Monday, December 26, 2011

The Year in Review: Wounds

One assignment this year stood out as the saddest moment of the year to cover behind the camera.  Under a cloudy November sky the name of U.S. Army Staff Sgt. David P. Senft was unveiled on the Tracy War Memorial marking the latest casualty from Tracy to die in the war against terrorism.  Senft, a gunner onboard a Black Hawk helicopter shot himself at the Kandahar Air Base in Afghanistan during his fourth tour of duty.  He was only 27-years-old.
We will never know the depths of pain and anguish that Staff Sgt. Senft was going through, nor do I wish to add to the pain and sorrow his family feels at his loss.  It is tragic that a young man in service to his country could be so wounded physically or mentally and then neglected by the Army to the point that he took his own life. 
Much has been said and debated about the decision to add the staff sergeant’s name to the Tracy War Memorial which honors those killed in the line of duty to their country.  Most of those who voiced their opposition to adding his name did so cruelly and anonymously from behind their computers on the web comment section.  Some showed their ignorance and contempt with obscene gestures.  Who are they to judge Staff Sgt. Senft?  They will never know the wounds he carried with him, visible or not.  They will never know the pain and suffering he felt to the point where he took his own life.  Most of us will never know the turmoil and terror of war and the effect that it can have on those who fight.  Soldiers suffer and sacrifice so we can live our everyday lives and sometimes they don’t have anything left for themselves.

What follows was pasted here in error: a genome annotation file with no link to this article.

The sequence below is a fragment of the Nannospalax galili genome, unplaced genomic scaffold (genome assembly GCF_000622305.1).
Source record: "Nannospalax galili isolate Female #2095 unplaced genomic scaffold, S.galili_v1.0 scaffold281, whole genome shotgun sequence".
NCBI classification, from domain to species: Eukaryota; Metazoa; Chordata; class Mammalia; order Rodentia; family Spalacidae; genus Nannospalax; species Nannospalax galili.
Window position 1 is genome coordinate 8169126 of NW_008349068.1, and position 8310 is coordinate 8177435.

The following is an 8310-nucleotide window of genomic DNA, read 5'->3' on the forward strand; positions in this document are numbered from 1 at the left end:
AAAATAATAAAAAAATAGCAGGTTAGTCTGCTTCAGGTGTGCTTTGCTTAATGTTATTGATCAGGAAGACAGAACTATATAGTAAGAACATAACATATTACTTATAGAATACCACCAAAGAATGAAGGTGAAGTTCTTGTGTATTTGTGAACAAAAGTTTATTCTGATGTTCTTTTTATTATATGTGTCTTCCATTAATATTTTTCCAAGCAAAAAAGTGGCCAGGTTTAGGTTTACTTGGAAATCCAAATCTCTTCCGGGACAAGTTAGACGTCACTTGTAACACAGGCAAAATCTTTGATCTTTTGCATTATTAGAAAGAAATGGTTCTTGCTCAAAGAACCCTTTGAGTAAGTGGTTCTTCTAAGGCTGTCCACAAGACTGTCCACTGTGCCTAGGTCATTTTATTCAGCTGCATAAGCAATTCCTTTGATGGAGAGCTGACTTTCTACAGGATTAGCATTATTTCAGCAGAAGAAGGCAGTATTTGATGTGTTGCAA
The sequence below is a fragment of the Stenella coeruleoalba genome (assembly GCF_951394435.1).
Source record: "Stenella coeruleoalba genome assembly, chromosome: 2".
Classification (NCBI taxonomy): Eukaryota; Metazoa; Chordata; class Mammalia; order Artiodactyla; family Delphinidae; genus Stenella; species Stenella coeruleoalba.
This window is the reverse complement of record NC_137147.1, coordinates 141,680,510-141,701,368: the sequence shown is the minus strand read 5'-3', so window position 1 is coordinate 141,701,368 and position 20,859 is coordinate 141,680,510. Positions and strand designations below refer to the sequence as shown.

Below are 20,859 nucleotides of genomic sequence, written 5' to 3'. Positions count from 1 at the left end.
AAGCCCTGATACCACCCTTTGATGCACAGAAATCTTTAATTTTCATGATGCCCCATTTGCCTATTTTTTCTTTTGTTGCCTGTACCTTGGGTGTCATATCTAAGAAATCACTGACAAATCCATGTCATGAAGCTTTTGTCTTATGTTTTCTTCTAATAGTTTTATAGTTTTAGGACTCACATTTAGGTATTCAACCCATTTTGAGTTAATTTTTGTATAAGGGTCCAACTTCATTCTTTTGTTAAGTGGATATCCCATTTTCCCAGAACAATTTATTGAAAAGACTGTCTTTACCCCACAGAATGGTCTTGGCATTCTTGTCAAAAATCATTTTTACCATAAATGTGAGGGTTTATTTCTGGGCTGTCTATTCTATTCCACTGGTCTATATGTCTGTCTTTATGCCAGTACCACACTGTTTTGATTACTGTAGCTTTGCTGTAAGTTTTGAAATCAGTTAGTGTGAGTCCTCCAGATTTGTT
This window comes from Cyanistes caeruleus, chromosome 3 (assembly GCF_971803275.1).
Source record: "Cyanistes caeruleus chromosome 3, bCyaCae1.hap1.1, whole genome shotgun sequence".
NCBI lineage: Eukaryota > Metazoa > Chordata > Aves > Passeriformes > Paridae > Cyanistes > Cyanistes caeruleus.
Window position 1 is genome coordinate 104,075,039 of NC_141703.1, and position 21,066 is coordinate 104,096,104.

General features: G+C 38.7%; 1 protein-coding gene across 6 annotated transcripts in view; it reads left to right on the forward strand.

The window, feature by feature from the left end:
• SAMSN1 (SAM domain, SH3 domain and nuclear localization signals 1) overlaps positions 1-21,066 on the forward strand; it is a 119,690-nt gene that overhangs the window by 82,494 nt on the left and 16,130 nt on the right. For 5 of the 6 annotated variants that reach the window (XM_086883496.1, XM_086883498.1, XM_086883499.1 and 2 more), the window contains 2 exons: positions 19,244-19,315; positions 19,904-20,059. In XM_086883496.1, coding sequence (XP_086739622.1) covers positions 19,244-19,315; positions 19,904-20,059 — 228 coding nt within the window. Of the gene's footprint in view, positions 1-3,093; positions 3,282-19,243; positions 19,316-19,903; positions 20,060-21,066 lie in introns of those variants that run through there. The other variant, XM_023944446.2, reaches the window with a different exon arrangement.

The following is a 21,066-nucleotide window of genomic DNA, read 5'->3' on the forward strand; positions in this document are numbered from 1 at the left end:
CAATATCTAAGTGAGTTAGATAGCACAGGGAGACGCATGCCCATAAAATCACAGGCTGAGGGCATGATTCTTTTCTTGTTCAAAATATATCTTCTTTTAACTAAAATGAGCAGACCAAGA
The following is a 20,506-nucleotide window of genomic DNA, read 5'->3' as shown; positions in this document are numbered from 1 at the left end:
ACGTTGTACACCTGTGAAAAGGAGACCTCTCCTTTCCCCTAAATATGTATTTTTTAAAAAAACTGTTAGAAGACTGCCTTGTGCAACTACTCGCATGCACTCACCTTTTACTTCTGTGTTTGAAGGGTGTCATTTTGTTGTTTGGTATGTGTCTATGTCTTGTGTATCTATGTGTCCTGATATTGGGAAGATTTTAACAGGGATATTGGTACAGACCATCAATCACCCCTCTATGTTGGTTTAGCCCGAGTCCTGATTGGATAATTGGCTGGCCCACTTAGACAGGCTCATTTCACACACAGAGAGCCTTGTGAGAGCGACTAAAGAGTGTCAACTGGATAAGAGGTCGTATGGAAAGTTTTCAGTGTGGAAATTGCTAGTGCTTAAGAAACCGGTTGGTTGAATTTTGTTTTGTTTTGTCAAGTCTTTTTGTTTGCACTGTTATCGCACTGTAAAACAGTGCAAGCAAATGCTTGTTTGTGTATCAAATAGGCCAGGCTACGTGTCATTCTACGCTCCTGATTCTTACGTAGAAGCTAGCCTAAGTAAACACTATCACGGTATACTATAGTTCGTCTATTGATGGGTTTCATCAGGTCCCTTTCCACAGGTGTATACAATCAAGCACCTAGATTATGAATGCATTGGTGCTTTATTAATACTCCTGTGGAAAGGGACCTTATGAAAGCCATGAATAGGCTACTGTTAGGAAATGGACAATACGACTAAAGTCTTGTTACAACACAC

On Veterans Day the name of Staff Sgt. David P. Senft was placed on the black marble wall of the Tracy War Memorial.  Members of the Patriot Guard Riders escorted the family to the memorial and in a very dignified ceremony the Senft’s name was unveiled.  I have been to several of these ceremonies but the saddest moment of this day to me was when the flag covering the staff sergeant’s name was given to his 5-year-old son Landon.
Whenever I look at the photo I always wonder if Landon knows what happened to his father.  I see him look at the letters of his fathers name on the flag and I hope he grows to understand one day that his father would have wanted to stay with him if he could have.  The wounds ran too deep, the pain too much and a tragic ending to a short life.
I think the War Memorial Association made the right choice adding his name to the wall and applaud their decision in the face of the criticism.  It was a sad day and one I don’t hope to repeat soon.